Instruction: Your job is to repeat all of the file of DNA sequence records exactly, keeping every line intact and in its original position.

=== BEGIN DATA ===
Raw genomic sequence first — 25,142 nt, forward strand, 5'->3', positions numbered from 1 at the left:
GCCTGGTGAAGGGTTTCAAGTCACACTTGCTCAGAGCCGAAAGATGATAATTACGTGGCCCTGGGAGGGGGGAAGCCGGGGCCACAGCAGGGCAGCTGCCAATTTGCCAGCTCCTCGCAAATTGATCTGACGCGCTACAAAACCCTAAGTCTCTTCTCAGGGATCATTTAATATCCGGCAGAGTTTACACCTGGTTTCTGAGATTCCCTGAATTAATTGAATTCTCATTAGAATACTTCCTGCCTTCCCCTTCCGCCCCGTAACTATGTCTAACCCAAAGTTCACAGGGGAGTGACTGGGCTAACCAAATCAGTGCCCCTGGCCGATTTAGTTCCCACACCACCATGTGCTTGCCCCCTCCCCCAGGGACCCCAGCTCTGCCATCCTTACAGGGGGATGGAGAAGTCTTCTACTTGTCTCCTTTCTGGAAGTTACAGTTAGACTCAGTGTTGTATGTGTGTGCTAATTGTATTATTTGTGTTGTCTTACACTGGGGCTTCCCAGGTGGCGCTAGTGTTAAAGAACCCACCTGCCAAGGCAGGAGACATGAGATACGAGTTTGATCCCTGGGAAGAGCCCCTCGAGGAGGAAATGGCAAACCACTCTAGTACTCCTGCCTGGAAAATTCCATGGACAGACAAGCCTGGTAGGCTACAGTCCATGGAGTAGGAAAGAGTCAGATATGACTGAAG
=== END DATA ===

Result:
Raw genomic sequence first — 25,142 nt, forward strand, 5'->3', positions numbered from 1 at the left:
GCCTGGTGAAGGGTTTCAAGTCACACTTGCTCAGAGCCGAAAGATGATAATTACGTGGCCCTGGGAGGGGGGAAGCCGGGGCCACAGCAGGGCAGCTGCCAATTTGCCAGCTCCTCGCAAATTGATCTGACGCGCTACAAAACCCTAAGTCTCTTCTCAGGGATCATTTAATATCCGGCAGAGTTTACACCTGGTTTCTGAGATTCCCTGAATTAATTGAATTCTCATTAGAATACTTCCTGCCTTCCCCTTCCGCCCCGTAACTATGTCTAACCCAAAGTTCACAGGGGAGTGACTGGGCTAACCAAATCAGTGCCCCTGGCCGATTTAGTTCCCACACCACCATGTGCTTGCCCCCTCCCCCAGGGACCCCAGCTCTGCCATCCTTACAGGGGGATGGAGAAGTCTTCTACTTGTCTCCTTTCTGGAAGTTACAGTTAGACTCAGTGTTGTATGTGTGTGCTAATTGTATTATTTGTGTTGTCTTACACTGGGGCTTCCCAGGTGGCGCTAGTGTTAAAGAACCCACCTGCCAAGGCAGGAGACATGAGATACGAGTTTGATCCCTGGGAAGAGCCCCTCGAGGAGGAAATGGCAAACCACTCTAGTACTCCTGCCTGGAAAATTCCATGGACAGACAAGCCTGGTAGGCTACAGTCCATGGAGTAGGAAAGAGTCAGATATGACTGAAG